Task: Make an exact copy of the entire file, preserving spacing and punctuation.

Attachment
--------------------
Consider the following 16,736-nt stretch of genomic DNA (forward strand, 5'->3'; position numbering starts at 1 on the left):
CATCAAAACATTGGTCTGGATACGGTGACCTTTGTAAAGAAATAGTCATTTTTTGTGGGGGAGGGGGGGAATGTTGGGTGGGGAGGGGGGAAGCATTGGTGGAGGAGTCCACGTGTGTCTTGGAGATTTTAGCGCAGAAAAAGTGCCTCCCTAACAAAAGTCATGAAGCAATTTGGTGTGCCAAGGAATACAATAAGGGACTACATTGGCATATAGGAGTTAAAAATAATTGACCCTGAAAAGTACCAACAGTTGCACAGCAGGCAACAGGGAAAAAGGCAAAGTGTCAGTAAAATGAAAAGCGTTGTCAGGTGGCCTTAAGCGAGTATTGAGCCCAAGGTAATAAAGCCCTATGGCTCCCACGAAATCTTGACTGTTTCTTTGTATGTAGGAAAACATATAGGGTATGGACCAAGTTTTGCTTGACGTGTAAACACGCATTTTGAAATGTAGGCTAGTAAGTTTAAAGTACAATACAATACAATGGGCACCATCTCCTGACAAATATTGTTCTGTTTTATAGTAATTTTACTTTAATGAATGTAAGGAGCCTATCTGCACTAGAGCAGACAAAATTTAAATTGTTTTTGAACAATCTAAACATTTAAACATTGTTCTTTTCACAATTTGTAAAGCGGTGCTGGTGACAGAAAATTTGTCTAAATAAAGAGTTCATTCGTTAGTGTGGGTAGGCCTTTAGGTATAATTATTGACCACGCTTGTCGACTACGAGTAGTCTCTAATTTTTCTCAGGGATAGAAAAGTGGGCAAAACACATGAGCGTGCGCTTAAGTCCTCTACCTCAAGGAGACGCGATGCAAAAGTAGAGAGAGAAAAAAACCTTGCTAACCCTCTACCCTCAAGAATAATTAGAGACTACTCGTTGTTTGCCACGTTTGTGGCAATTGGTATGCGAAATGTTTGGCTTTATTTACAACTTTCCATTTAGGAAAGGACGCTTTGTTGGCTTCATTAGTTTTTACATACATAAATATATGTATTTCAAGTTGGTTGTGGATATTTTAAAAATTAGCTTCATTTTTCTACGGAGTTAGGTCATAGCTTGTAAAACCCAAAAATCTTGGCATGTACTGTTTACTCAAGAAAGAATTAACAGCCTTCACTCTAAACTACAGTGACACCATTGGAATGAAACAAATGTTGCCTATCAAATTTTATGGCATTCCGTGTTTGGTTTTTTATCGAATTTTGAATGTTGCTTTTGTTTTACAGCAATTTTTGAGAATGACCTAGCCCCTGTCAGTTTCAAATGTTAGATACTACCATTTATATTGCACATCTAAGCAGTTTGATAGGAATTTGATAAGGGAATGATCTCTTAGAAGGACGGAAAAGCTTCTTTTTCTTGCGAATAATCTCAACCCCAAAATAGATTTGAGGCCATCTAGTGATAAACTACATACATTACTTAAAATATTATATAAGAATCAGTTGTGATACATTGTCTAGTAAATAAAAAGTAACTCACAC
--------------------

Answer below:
Consider the following 16,736-nt stretch of genomic DNA (forward strand, 5'->3'; position numbering starts at 1 on the left):
CATCAAAACATTGGTCTGGATACGGTGACCTTTGTAAAGAAATAGTCATTTTTTGTGGGGGAGGGGGGGAATGTTGGGTGGGGAGGGGGGAAGCATTGGTGGAGGAGTCCACGTGTGTCTTGGAGATTTTAGCGCAGAAAAAGTGCCTCCCTAACAAAAGTCATGAAGCAATTTGGTGTGCCAAGGAATACAATAAGGGACTACATTGGCATATAGGAGTTAAAAATAATTGACCCTGAAAAGTACCAACAGTTGCACAGCAGGCAACAGGGAAAAAGGCAAAGTGTCAGTAAAATGAAAAGCGTTGTCAGGTGGCCTTAAGCGAGTATTGAGCCCAAGGTAATAAAGCCCTATGGCTCCCACGAAATCTTGACTGTTTCTTTGTATGTAGGAAAACATATAGGGTATGGACCAAGTTTTGCTTGACGTGTAAACACGCATTTTGAAATGTAGGCTAGTAAGTTTAAAGTACAATACAATACAATGGGCACCATCTCCTGACAAATATTGTTCTGTTTTATAGTAATTTTACTTTAATGAATGTAAGGAGCCTATCTGCACTAGAGCAGACAAAATTTAAATTGTTTTTGAACAATCTAAACATTTAAACATTGTTCTTTTCACAATTTGTAAAGCGGTGCTGGTGACAGAAAATTTGTCTAAATAAAGAGTTCATTCGTTAGTGTGGGTAGGCCTTTAGGTATAATTATTGACCACGCTTGTCGACTACGAGTAGTCTCTAATTTTTCTCAGGGATAGAAAAGTGGGCAAAACACATGAGCGTGCGCTTAAGTCCTCTACCTCAAGGAGACGCGATGCAAAAGTAGAGAGAGAAAAAAACCTTGCTAACCCTCTACCCTCAAGAATAATTAGAGACTACTCGTTGTTTGCCACGTTTGTGGCAATTGGTATGCGAAATGTTTGGCTTTATTTACAACTTTCCATTTAGGAAAGGACGCTTTGTTGGCTTCATTAGTTTTTACATACATAAATATATGTATTTCAAGTTGGTTGTGGATATTTTAAAAATTAGCTTCATTTTTCTACGGAGTTAGGTCATAGCTTGTAAAACCCAAAAATCTTGGCATGTACTGTTTACTCAAGAAAGAATTAACAGCCTTCACTCTAAACTACAGTGACACCATTGGAATGAAACAAATGTTGCCTATCAAATTTTATGGCATTCCGTGTTTGGTTTTTTATCGAATTTTGAATGTTGCTTTTGTTTTACAGCAATTTTTGAGAATGACCTAGCCCCTGTCAGTTTCAAATGTTAGATACTACCATTTATATTGCACATCTAAGCAGTTTGATAGGAATTTGATAAGGGAATGATCTCTTAGAAGGACGGAAAAGCTTCTTTTTCTTGCGAATAATCTCAACCCCAAAATAGATTTGAGGCCATCTAGTGATAAACTACATACATTACTTAAAATATTATATAAGAATCAGTTGTGATACATTGTCTAGTAAATAAAAAGTAACTCACAC